Typical roof coating dry film thickness vary from paint film thickness (plus or minus 3 dry mils) to more than 40 dry mils. This means a roof coating actually becomes the top layer of a composite roof membrane and underlying system. As such, the roof coating is the topmost layer of protection for the membrane, receiving the impact of sunlight (both infrared and ultraviolet (UV), rain, hail and physical damage.

My other question was gonna be this. We ripped all the drywall out after Hurricane Harvey and we found some latent termite damage from some time back. One of the common studs in one corner is pretty well eaten to shreds. I was gonna brace it but then I read about more modern framing practices and I read how each stud is a thermal bridge. So now I'm thinking that I won't bother with it because the house hasn't fallen down and the foam might help a little. Unless you say to brace the stud. Then I'll do it, Martin! :)

Yes, you're right that all of the problems mentioned above are related to the installer. I didn't try to hide that and even used the word 'installer' in two of the four headings. I can see how you'd think that the title is misleading, but in the end you can't separate spray foam insulation from its installation. Some people have the mistaken impression that if you get spray foam in your house, your home will outperform all others. My point here is that that's not true.


Although spray foam insulation has been in use since the 1940s, primarily for aircraft, for the past 30 years, continual product innovation has seen the increased adoption of spray foam insulation in residential and commercial construction. The rapid growth of sprayed foam insulation in building construction, thanks in part to its immediate and long-term benefits, has allowed the insulation material to sit confidently alongside traditional insulation types in providing thermal comfort for building occupants. http://www.youtube.com/watch?v=ggLAUsiuI_o&feature=kp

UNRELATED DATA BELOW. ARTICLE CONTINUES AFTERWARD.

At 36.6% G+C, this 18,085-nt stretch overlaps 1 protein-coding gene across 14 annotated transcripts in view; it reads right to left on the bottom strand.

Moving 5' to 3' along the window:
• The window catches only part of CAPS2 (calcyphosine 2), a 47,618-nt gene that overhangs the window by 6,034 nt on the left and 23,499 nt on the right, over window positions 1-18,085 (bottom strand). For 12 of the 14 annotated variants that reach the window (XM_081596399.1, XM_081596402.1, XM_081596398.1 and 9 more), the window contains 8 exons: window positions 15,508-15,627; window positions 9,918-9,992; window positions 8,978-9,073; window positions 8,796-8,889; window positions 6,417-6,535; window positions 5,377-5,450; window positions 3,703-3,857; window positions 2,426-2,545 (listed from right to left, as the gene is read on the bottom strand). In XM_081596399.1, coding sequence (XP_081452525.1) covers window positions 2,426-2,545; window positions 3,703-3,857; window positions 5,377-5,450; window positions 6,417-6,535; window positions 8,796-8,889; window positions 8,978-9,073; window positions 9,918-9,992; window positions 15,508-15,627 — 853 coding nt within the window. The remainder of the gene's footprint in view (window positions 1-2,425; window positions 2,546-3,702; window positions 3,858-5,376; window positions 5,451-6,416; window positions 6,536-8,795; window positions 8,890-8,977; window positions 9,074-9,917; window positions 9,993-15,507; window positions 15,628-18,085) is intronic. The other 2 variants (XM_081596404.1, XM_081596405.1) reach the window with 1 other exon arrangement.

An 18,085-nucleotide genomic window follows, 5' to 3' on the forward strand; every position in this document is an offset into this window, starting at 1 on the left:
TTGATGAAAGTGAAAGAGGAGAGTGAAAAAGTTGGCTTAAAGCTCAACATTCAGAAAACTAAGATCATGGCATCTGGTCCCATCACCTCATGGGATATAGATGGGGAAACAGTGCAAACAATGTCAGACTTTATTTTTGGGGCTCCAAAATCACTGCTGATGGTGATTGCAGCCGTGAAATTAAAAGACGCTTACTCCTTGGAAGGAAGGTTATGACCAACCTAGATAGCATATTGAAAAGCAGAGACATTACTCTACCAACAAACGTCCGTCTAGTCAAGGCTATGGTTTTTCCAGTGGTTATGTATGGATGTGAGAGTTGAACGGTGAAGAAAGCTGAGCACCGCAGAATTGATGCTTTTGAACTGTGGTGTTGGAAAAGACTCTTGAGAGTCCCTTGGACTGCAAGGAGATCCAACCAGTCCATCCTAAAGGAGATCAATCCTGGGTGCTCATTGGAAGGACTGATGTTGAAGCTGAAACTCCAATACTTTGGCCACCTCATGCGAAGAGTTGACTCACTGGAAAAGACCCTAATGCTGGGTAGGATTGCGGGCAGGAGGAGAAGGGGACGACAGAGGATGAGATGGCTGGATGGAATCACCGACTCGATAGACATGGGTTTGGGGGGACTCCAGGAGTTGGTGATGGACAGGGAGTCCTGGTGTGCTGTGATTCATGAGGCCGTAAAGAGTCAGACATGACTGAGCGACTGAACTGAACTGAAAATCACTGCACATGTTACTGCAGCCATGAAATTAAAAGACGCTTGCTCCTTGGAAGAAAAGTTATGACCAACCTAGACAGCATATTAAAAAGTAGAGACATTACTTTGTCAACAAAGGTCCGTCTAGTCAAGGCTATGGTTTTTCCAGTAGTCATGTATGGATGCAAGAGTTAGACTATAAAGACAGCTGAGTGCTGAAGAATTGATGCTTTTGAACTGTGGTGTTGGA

When looking for a long-term roof solution, compare apples to apples. Liquid EPDM Rubber is a one-coat application. There are no primers needed, and when you begin adding up the cost of other systems that require primers and multiple coats, you are often exceeding the cost of liquid EPDM Rubber and have an inferior sealant on your roof. Why add unnecessary weight to a roof by using multiple-coat systems? Cut your time and labor costs in half with a one-coat system. Liquid EPDM has a very thick honey-like consistency and a slow cure time. One of the biggest benefits of the product. During the cure process, you will see bubbles resembling those created when you cook a pancake. This is the catalyst at work forcing the trapped air to the surface. What you have after the cure is a chemical bond between your roof and the coating. No other coatings produces this result. Other products trap this air making future cracks inevitable as temperatures change or expansion and contraction of the roof occur.